Mark Fischer watched his son fidget with the gloves.
In the back seat of the St. James coach’s family car, Troy did everything he could to line up his palms so one of the most recognizable symbols in all of sports – the Dallas Cowboys star – came together just right.
It was a meticulous task, one that the eight-year-old Troy didn’t take lightly. After three hours or so, he finally nailed it.
“I don’t think Troy’s taken his gloves off yet,” Fischer said. “He’s down there playing the Wii, and his fingers are two inches too long.”
It was one of those rare times the Sharks coach said he was able to forget about his cancer and what is going to be a trying few months in the hopeful quest to get his multiple myeloma to go into remission.
For that, Mark Fischer could thank Dallas Cowboys assistant John Garrett. The two became acquainted while Garrett was an assistant at the University of Virginia and Fischer was making waves at Louisa County.
They stayed in touch periodically after Garrett left to join his brother, Dallas head coach Jason Garrett.
In December, John Garrett and Fischer caught up again, and this time, the Cowboys’ assistant heard what Fischer discovered in September.
Like many in and around the St. James community, he was moved by Fischer’s approach to a cancer that doctors may only be able to treat for a decade, if that long.
“He has been an inspiration to me because of his perspective,” Garrett said by phone Thursday. “He’s not bitter at all. He’s actually grateful and thankful. He talks about bringing his family closer together.”
Garrett provided the Fischers with four tickets to the Dallas game at Washington last Sunday. The package included sideline passes, photos with players and coaches on the field and an autographed picture from tight end Jason Witten with a note of encouragement.
As for the gloves, that was much more coincidental than the fact that Fischer’s son is named after one of the all-time great Cowboy quarterbacks. While on the sideline, Dallas safety Gerald Sensabaugh ran up to Troy, exchanged a few brief words and then gave the gloves to his new biggest fan.
Garrett’s gesture came at the start of what will be an especially difficult 8-10 weeks for Fischer.
At the end of this month, he will be heading to Duke University Medical Center to commence a radical dual chemotherapy schedule and stem-cell replacement regimen. The goal is to eliminate the cancer cells in his bone marrow and replace them with harvested healthy cells.
The extreme chemotherapy will cause the coach to lose his hair and weight at a rapid pace. He’s been on steroids to prepare for the weight loss, but soon, even that won’t matter much.
He’ll have a port blood catheter inserted into his chest, and then a massive dose of medicines injected to fight off the cancer.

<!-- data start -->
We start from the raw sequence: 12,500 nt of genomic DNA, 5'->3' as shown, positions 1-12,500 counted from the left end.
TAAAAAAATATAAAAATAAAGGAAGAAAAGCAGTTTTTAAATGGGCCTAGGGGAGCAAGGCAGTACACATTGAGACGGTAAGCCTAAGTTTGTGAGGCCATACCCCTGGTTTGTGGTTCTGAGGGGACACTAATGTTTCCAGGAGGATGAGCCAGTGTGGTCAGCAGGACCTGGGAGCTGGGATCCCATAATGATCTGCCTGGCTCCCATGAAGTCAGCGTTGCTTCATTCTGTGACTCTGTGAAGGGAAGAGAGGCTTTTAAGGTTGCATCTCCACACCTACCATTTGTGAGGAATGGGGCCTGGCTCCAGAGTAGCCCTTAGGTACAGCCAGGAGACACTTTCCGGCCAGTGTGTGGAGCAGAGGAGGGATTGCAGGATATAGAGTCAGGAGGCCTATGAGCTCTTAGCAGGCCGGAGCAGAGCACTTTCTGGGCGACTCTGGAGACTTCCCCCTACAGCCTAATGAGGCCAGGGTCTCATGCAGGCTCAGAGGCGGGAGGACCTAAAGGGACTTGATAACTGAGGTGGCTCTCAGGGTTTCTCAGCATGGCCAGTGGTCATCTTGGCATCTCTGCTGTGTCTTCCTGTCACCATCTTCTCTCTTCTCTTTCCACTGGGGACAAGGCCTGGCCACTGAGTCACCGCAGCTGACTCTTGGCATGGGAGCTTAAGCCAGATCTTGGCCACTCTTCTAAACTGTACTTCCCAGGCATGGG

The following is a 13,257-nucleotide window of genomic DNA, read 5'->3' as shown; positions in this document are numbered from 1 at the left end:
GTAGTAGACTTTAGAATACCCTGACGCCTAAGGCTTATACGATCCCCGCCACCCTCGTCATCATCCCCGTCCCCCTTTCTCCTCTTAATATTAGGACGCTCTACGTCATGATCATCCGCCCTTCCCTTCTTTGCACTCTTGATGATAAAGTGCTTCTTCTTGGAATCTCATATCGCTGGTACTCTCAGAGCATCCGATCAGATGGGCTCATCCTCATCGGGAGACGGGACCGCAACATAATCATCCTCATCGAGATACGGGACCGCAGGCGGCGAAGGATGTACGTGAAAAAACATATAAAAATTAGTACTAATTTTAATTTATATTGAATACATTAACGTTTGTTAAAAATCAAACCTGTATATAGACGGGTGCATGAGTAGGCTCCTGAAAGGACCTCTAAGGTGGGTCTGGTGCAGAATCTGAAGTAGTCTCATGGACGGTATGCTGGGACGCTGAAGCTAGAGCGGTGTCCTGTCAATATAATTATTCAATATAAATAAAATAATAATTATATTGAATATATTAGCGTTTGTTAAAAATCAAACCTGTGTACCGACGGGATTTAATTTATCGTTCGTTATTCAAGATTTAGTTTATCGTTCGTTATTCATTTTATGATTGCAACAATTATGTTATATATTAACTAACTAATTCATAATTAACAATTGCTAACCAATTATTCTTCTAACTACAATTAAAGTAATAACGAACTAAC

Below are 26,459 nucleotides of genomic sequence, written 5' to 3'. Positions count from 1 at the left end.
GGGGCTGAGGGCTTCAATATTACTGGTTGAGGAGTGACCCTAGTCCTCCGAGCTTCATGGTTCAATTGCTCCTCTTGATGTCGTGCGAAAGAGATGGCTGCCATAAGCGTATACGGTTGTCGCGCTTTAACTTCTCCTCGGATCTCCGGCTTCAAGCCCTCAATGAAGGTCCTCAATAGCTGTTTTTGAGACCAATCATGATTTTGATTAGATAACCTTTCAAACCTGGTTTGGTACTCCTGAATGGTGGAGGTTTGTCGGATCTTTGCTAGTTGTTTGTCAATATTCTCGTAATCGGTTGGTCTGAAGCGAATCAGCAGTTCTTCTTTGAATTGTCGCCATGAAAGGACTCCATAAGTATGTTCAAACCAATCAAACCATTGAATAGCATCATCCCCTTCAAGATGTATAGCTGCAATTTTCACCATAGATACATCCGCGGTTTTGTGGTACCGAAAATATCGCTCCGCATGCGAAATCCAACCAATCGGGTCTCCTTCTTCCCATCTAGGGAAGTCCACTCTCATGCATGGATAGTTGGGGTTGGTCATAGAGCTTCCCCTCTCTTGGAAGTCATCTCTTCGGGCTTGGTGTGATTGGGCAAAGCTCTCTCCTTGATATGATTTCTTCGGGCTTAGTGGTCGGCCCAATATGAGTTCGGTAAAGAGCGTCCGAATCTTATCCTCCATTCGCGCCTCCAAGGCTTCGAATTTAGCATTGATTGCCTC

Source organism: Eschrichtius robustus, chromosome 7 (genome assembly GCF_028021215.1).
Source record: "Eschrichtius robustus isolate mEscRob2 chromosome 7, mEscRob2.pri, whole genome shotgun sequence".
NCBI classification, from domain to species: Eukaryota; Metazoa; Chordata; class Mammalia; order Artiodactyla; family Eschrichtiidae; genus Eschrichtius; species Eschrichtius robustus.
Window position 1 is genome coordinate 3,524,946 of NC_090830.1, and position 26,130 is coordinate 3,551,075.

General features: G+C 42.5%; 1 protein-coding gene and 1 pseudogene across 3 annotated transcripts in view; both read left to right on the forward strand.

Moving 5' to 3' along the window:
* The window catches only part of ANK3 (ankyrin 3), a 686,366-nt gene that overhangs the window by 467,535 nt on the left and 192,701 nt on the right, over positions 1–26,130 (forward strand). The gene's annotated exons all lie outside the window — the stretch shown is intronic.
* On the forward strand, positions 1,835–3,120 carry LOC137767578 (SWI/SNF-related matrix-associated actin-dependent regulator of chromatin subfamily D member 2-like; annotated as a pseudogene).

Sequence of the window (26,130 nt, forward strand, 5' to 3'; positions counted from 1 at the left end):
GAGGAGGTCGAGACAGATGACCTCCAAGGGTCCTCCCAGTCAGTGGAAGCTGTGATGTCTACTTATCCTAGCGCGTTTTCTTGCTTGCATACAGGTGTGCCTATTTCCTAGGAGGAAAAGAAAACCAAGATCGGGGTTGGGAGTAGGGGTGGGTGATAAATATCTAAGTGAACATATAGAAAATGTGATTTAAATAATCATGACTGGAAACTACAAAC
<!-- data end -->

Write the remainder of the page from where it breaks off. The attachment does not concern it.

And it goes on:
“They’ll take me right up to the ledge,” Fischer said. “When they get you as close to la-la land as they can, they’ll insert the stem cells back in. If it works, I’ll be close to remission.”
Fischer said he set up the treatment schedule the way he did in order to be back for the 15-practice spring drills in May. The way he’s approaching it – despite the less-than-optimal prognosis – is in line with how he’s coached the game.
Garrett said he noticed during his days at Virginia recruiting Louisa County that Fischer was different. The coach led his team to the 2006 state title game and was twice named the Associated Press Virginia Coach of the Year.
“I was immediately impressed with him because he runs the single wing,” Garrett said. “Here is this small high school that would go into the second and third round of the playoffs with offensive guards who are 165 pounds because he out-schemes [opponents].
“I was always impressed. The sign of a great coach is that he would adjust and do that.”
Like his early days at Louisa County, victories at St. James have not come easy. Fischer is 6-14 in two seasons. However, the feel of the football program is dramatically different than it was before he took over.
The fan base rallied around the coach, before and after his diagnosis. Since his September announcement, boosters and administrators have organized several fundraisers, and attendance at games was strong throughout the season.
While St. James assistant Ricky Cox is the de facto interim coach, Fischer did not miss a single game this fall during the early stages of his treatment.
He was at work this week as school started back up, and he intends to continue to be there until he leaves for Durham.
At that point, Fischer will have Garrett’s gift as another boost.
“The thing I say is ‘Wow.’ This guy is happy; he’s grateful, even though he’s battling this thing,” Garrett said. “I wanted to make this special for him.”
Contact IAN GUERIN at email@example.com.